Snyder suspends complying with clean power mandate
The state of Michigan said Tuesday that it is no longer preparing to comply with the Obama administration’s new emissions regulations for coal-fired power plants and will instead wait until the courts resolve the issue.
The announcement comes a week after the U.S. Supreme Court granted a stay that temporarily blocks implementation of the Environmental Protection Agency’s Clean Power Plan, pending review by a federal appeals court.
The Clean Power Plan requires states to slash greenhouse gas pollution emitted by power plants a third by 2030, mostly by closing or upgrading coal-fired plants, as well as boosting production of wind and solar power.
The EPA says states are not required to make their initial plan submissions during the stay; however, the agency will continue to engage with states, providing support for those who continue to work to cut carbon pollution from power plants.
“We disagree with the court's decision, but we are confident that we will ultimately prevail on the merits of the case when the Plan has its full day in court,” the EPA said in a statement. “We believe that we will remain on track for reaching our 2025 climate target.”
Michigan is among 29 states and industry groups that challenged the EPA’s authority under the Clean Air Act to impose the new regulations.
“The U.S. Supreme Court recognized that we may win when they ordered the president to not implement his rule because he overstepped his powers,” said Andrea Bitely, spokeswoman for Attorney General Bill Schuette.
“We are joined by attorneys general from 28 other states in making the point that the Constitution and laws should be followed. There is a process that our country has followed for two centuries, and it’s unfortunate that we had to go all the way to the Supreme Court to have it recognized.”
A statement by the Michigan Agency for Energy on Tuesday said the state would wait for a legal resolution of the issue before determining how to proceed.
Suspending carbon rule activities will have no bearing on previously announced retirements of coal-fired plants, which include 25 units between 2013 and 2020, the agency said.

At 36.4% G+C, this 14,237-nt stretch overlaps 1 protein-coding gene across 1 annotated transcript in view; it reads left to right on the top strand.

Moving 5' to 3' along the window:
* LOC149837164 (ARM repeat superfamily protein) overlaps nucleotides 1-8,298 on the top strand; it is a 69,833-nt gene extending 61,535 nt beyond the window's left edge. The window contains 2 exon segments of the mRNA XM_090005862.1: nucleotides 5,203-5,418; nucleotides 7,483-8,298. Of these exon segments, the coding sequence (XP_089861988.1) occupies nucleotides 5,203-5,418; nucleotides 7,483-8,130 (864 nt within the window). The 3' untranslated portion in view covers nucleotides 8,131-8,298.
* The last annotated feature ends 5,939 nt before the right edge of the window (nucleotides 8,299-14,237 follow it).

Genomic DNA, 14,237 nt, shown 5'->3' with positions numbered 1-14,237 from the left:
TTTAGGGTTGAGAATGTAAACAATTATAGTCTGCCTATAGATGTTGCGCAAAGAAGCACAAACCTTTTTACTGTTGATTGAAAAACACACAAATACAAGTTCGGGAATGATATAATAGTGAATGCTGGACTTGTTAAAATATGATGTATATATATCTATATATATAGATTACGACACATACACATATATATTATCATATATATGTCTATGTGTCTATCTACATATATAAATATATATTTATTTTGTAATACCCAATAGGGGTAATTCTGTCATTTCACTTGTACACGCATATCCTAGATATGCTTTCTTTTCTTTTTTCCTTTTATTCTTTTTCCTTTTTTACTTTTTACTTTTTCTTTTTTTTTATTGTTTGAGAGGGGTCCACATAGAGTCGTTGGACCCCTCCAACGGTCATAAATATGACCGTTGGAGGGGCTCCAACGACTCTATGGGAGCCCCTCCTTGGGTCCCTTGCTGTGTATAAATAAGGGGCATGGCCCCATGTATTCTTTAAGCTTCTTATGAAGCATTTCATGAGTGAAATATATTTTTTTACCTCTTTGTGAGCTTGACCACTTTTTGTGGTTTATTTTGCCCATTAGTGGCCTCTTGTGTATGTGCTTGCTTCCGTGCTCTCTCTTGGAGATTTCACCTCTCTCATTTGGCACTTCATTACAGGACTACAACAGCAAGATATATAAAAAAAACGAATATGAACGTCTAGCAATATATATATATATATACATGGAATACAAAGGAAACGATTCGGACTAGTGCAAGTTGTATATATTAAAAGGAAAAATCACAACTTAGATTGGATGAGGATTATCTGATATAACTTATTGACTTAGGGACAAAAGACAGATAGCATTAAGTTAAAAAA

“Michigan will continue to move forward with Gov. (Rick) Snyder’s priority to protect our environment for the generations to come, by reducing mercury, acid rain and particulates,” the agency’s statement reads.
“Regardless of the carbon rule outcome, the state must make important decisions regarding our energy future to ensure an improved planning process that is able to manage regulatory uncertainties like we have with the carbon rule stay.”
The announcement came on the same day that Snyder signed on to a 17-state accord committing Michigan to diversify energy generation, expand clean energy sources, modernize energy infrastructure and plan for how to implement energy improvements.
“This is a great collaborative effort,” Snyder said in a statement. “This partnership will help us further adapt and identify best practices as we work to make energy more affordable, reliable and environmentally protective.”
Michigan’s decision to halt the development of a carbon plan drew criticism from advocacy groups such as the Michigan chapter of the Sierra Club.
“When it comes to actually leading Michigan’s transition away from dirty, expensive coal, we’ve seen nothing from Gov. Snyder but relentless, positive inaction,” said Mike Berkowitz, the chapter’s legislative and political director.
“Once again, Snyder has caved to corporate polluters and Attorney General Bill Schuette’s political antics.”
A coalition of health professionals, MI Air MI Health, also expressed disappointment, saying the decision would mean more pollution harming Michigan families and seniors.
“At a time when Gov. Snyder should be leading on protecting public health, he’s made yet another irresponsible decision that endangers the health of Michiganders,” said Kindra Weid, a registered nurse and member of the group.
The Michigan Agency for Energy intends to complete a modeling project that is currently under way and already paid for, “as those findings will be helpful for other planning and compliance activities.”
The agency said its Carbon Rule website will continue, and the modeling results will be posted there when available.